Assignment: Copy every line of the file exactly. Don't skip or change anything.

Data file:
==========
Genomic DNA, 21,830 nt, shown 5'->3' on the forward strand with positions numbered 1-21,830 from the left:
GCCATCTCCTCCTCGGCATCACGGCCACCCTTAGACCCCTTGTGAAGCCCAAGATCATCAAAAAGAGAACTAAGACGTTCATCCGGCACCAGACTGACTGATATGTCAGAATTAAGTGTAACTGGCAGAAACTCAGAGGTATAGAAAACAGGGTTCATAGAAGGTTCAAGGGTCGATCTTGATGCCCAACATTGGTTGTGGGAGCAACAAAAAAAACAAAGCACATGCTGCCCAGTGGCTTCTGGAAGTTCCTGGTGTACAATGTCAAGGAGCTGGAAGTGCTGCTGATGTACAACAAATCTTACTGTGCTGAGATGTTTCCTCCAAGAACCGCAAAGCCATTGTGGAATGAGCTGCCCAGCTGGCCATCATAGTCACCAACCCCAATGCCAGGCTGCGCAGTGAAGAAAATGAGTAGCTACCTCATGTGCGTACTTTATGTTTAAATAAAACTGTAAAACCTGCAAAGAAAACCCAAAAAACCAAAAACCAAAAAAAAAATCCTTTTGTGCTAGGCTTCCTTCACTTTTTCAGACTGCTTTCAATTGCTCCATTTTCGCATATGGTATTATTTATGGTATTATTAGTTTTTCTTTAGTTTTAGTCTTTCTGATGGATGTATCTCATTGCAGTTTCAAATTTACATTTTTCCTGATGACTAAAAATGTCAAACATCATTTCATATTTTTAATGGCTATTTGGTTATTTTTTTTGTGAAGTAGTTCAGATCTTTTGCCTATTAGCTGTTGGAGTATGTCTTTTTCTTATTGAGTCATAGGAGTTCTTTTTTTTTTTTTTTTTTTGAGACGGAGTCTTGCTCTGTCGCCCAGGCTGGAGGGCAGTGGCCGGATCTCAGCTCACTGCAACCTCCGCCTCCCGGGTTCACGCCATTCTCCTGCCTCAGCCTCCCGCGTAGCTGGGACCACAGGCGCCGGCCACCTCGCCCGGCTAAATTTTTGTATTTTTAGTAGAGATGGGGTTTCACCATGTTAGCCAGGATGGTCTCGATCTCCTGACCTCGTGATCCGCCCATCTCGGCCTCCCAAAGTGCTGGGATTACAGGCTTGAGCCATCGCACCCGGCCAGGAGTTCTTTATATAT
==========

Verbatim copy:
Genomic DNA, 21,830 nt, shown 5'->3' on the forward strand with positions numbered 1-21,830 from the left:
GCCATCTCCTCCTCGGCATCACGGCCACCCTTAGACCCCTTGTGAAGCCCAAGATCATCAAAAAGAGAACTAAGACGTTCATCCGGCACCAGACTGACTGATATGTCAGAATTAAGTGTAACTGGCAGAAACTCAGAGGTATAGAAAACAGGGTTCATAGAAGGTTCAAGGGTCGATCTTGATGCCCAACATTGGTTGTGGGAGCAACAAAAAAAACAAAGCACATGCTGCCCAGTGGCTTCTGGAAGTTCCTGGTGTACAATGTCAAGGAGCTGGAAGTGCTGCTGATGTACAACAAATCTTACTGTGCTGAGATGTTTCCTCCAAGAACCGCAAAGCCATTGTGGAATGAGCTGCCCAGCTGGCCATCATAGTCACCAACCCCAATGCCAGGCTGCGCAGTGAAGAAAATGAGTAGCTACCTCATGTGCGTACTTTATGTTTAAATAAAACTGTAAAACCTGCAAAGAAAACCCAAAAAACCAAAAACCAAAAAAAAAATCCTTTTGTGCTAGGCTTCCTTCACTTTTTCAGACTGCTTTCAATTGCTCCATTTTCGCATATGGTATTATTTATGGTATTATTAGTTTTTCTTTAGTTTTAGTCTTTCTGATGGATGTATCTCATTGCAGTTTCAAATTTACATTTTTCCTGATGACTAAAAATGTCAAACATCATTTCATATTTTTAATGGCTATTTGGTTATTTTTTTTGTGAAGTAGTTCAGATCTTTTGCCTATTAGCTGTTGGAGTATGTCTTTTTCTTATTGAGTCATAGGAGTTCTTTTTTTTTTTTTTTTTTTGAGACGGAGTCTTGCTCTGTCGCCCAGGCTGGAGGGCAGTGGCCGGATCTCAGCTCACTGCAACCTCCGCCTCCCGGGTTCACGCCATTCTCCTGCCTCAGCCTCCCGCGTAGCTGGGACCACAGGCGCCGGCCACCTCGCCCGGCTAAATTTTTGTATTTTTAGTAGAGATGGGGTTTCACCATGTTAGCCAGGATGGTCTCGATCTCCTGACCTCGTGATCCGCCCATCTCGGCCTCCCAAAGTGCTGGGATTACAGGCTTGAGCCATCGCACCCGGCCAGGAGTTCTTTATATAT